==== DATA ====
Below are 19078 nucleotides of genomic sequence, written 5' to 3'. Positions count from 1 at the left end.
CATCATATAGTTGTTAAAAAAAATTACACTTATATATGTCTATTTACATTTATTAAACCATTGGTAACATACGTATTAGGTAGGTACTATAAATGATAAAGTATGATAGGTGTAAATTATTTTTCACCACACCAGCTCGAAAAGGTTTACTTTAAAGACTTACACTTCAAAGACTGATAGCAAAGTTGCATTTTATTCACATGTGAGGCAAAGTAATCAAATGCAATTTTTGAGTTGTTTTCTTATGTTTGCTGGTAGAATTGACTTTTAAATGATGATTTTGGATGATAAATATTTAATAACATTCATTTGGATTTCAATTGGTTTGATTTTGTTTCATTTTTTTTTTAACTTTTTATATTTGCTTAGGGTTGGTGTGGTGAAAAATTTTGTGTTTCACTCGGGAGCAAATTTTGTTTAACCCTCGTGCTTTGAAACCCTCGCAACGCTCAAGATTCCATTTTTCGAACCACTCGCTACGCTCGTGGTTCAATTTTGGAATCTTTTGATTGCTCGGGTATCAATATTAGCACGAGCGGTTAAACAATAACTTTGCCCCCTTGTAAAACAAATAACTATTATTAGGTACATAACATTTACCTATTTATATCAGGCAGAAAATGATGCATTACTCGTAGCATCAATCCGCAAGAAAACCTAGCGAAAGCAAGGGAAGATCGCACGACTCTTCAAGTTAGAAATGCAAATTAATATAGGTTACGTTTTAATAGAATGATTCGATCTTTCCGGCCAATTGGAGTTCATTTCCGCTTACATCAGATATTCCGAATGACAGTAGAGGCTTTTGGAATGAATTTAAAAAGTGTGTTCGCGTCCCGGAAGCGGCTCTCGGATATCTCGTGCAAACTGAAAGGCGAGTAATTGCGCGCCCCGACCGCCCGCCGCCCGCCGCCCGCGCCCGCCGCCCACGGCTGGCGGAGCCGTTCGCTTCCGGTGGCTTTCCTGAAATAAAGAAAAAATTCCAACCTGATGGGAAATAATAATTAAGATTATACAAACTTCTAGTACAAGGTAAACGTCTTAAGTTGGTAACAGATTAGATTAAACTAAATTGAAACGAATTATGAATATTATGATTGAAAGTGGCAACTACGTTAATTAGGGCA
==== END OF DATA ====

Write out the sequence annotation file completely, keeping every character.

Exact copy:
Below are 19078 nucleotides of genomic sequence, written 5' to 3'. Positions count from 1 at the left end.
CATCATATAGTTGTTAAAAAAAATTACACTTATATATGTCTATTTACATTTATTAAACCATTGGTAACATACGTATTAGGTAGGTACTATAAATGATAAAGTATGATAGGTGTAAATTATTTTTCACCACACCAGCTCGAAAAGGTTTACTTTAAAGACTTACACTTCAAAGACTGATAGCAAAGTTGCATTTTATTCACATGTGAGGCAAAGTAATCAAATGCAATTTTTGAGTTGTTTTCTTATGTTTGCTGGTAGAATTGACTTTTAAATGATGATTTTGGATGATAAATATTTAATAACATTCATTTGGATTTCAATTGGTTTGATTTTGTTTCATTTTTTTTTTAACTTTTTATATTTGCTTAGGGTTGGTGTGGTGAAAAATTTTGTGTTTCACTCGGGAGCAAATTTTGTTTAACCCTCGTGCTTTGAAACCCTCGCAACGCTCAAGATTCCATTTTTCGAACCACTCGCTACGCTCGTGGTTCAATTTTGGAATCTTTTGATTGCTCGGGTATCAATATTAGCACGAGCGGTTAAACAATAACTTTGCCCCCTTGTAAAACAAATAACTATTATTAGGTACATAACATTTACCTATTTATATCAGGCAGAAAATGATGCATTACTCGTAGCATCAATCCGCAAGAAAACCTAGCGAAAGCAAGGGAAGATCGCACGACTCTTCAAGTTAGAAATGCAAATTAATATAGGTTACGTTTTAATAGAATGATTCGATCTTTCCGGCCAATTGGAGTTCATTTCCGCTTACATCAGATATTCCGAATGACAGTAGAGGCTTTTGGAATGAATTTAAAAAGTGTGTTCGCGTCCCGGAAGCGGCTCTCGGATATCTCGTGCAAACTGAAAGGCGAGTAATTGCGCGCCCCGACCGCCCGCCGCCCGCCGCCCGCGCCCGCCGCCCACGGCTGGCGGAGCCGTTCGCTTCCGGTGGCTTTCCTGAAATAAAGAAAAAATTCCAACCTGATGGGAAATAATAATTAAGATTATACAAACTTCTAGTACAAGGTAAACGTCTTAAGTTGGTAACAGATTAGATTAAACTAAATTGAAACGAATTATGAATATTATGATTGAAAGTGGCAACTACGTTAATTAGGGCA